The Sydney Morning Herald in Australia. “Experts suggest housing price bubbles that have popped up in Sydney regions in the past 20 years may be a thing of the past as immigration slows and COVID-19 lifestyle changes prompt people to move away from the city. Chief economist at AMP Capital, Shane Oliver, said the inner city was out of fashion and the new appetite for living further from work would revolutionise the market and stamp out price bubbles, after new research showed they occurred in some sub-markets of Sydney.”

“‘That could be something that breaks down the bubble mentality,’ Mr Oliver said. ‘If you can live in the Blue Mountains and only have to come into the city one or two days a week or not at all, then that’s going to revolutionise the Australian property market and make it harder for bubbles that have been concentrated on city-centric areas because people have more choice about where they live.'”

The Market Herald in Australia. “Bank of Queensland has upped its loan impairment charge amid concerns Australia is heading for a credit implosion. The lender, headquartered in Queensland, tabled a $175 million expense to cover souring loans in its FY20 financials. As part of that figure, BOQ has set aside $133 million to cover COVID-19-related expenses. It’s a huge jump on the bank’s original coronavirus provisions, which totalled just $10 million back in April.”

“The Australian Prudential Regulation Authority reported 10 per cent of all housing and small business loans — valued at a whopping $266 billion —had been deferred in late May. With softening restrictions to credit access and a rise in deferrals, it seems Bank of Queensland is preparing for the borrowing bubble to burst.”

The South China Morning Post. “New Zealander Darryl Parrant was pleased when he renewed the lease on his 800 sq ft flat in Hong Kong’s affluent Mid-Levels area. He received a 20 per cent discount and will pay HK$40,000 (US$5,128) a month for the next two years, which means saving HK$120,000 a year. ‘It is a pretty good deal,’ said Parrant. ‘When I came to Hong Kong two years ago, the rental market was at the peak.'”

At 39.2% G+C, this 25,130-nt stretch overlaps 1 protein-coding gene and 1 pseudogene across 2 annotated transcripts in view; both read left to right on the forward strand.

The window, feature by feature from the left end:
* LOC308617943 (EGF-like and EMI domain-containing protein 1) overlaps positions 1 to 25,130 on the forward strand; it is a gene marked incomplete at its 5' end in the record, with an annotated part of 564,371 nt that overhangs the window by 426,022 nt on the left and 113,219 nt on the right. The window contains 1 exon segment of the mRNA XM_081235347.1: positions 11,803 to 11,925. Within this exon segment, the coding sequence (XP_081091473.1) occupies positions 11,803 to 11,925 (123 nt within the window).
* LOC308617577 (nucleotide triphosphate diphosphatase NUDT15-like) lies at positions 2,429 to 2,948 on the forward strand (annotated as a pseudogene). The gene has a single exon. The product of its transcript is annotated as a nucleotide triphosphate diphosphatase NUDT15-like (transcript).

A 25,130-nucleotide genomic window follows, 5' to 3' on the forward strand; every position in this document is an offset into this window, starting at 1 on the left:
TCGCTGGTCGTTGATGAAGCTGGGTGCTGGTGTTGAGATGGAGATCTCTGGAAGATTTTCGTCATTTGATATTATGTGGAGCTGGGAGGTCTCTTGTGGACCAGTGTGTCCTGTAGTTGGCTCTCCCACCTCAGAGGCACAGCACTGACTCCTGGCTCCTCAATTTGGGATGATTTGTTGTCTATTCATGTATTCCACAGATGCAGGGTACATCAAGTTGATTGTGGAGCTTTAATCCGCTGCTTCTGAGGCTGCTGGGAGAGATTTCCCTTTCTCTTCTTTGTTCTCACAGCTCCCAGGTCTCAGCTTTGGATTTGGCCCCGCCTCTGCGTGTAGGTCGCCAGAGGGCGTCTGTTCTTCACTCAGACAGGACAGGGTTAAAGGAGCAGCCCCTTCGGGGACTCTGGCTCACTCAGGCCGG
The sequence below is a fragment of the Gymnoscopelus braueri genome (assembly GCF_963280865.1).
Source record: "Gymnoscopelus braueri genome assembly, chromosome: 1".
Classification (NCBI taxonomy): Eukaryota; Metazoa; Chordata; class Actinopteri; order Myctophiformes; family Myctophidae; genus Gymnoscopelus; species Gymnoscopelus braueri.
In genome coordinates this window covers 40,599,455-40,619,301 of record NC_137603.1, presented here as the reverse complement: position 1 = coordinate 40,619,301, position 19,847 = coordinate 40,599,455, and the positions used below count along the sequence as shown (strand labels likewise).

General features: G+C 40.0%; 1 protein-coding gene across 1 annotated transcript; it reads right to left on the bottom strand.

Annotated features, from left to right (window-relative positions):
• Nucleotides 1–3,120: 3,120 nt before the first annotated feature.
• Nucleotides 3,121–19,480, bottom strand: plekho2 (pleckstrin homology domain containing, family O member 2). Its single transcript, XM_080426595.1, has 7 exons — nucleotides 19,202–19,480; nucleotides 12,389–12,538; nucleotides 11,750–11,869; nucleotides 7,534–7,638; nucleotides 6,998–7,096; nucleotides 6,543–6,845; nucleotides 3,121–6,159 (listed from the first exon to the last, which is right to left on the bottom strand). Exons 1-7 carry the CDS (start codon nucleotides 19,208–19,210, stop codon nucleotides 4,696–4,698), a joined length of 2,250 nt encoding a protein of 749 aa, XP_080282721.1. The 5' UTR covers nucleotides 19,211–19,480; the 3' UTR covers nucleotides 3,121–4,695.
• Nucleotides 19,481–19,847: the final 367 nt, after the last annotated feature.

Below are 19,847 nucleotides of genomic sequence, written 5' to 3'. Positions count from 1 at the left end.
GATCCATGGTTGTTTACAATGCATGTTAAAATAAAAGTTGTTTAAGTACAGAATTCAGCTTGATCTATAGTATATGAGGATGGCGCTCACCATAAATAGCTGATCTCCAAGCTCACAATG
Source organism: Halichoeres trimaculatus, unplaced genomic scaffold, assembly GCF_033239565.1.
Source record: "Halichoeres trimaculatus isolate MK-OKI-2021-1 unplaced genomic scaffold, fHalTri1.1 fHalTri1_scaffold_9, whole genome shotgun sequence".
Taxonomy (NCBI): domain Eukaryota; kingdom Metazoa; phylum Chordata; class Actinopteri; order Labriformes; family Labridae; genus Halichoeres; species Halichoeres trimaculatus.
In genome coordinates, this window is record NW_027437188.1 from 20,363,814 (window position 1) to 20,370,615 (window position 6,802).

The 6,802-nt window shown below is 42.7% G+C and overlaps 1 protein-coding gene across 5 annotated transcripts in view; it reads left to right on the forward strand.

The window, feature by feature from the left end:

“He said his expatriate friends had also seen their rents fall by thousands of dollars when extending their contracts recently. Aside from paying less, many can now afford to move into popular areas such as Causeway Bay and Tsim Sha Tsui, which used to be beyond their reach. Landlords there have begun offering steeper discounts to longer-term tenants.”

“Briton Roddy Allan, who has lived in Hong Kong for 13 years, was pleased to pay 15 per cent more to clinch a Mid-Levels flat 40 per cent bigger than his previous place. He and his partner moved into the 1,200 sq ft flat in August, and although he declined to say how much he was paying, he said it was 20 per cent lower than the asking price.’Landlords and agents I spoke to offered more discounts,’ he said, adding that this was something not seen since the 2008 global financial crisis.”

From The Epoch Times. “A new study on China’s real estate market reported by state media paints a bleak picture: 76 of the biggest real estate developers need to repay 2,500 trillion yuan ($367 trillion) in the next 12 months, including 177 trillion yuan ($25.69 trillion) in interest. Such enormous debt has prompted real estate firms to refinance. Property developers also gave big discounts to new buyers, and sought to restructure to pare their debts.”

“The Nandu study found that Evergrande needed to pay 395.7 trillion yuan ($58.1 trillion) in debt with interest in the next 12 months. China’s second-largest property developer by sales volume, Country Garden, has to pay 105.8 trillion yuan ($15.53 trillion), third-largest Vanke has to pay 96.8 trillion yuan ($14.21 trillion), and fourth-largest Sunac has to pay 140.6 trillion yuan ($20.64 trillion).”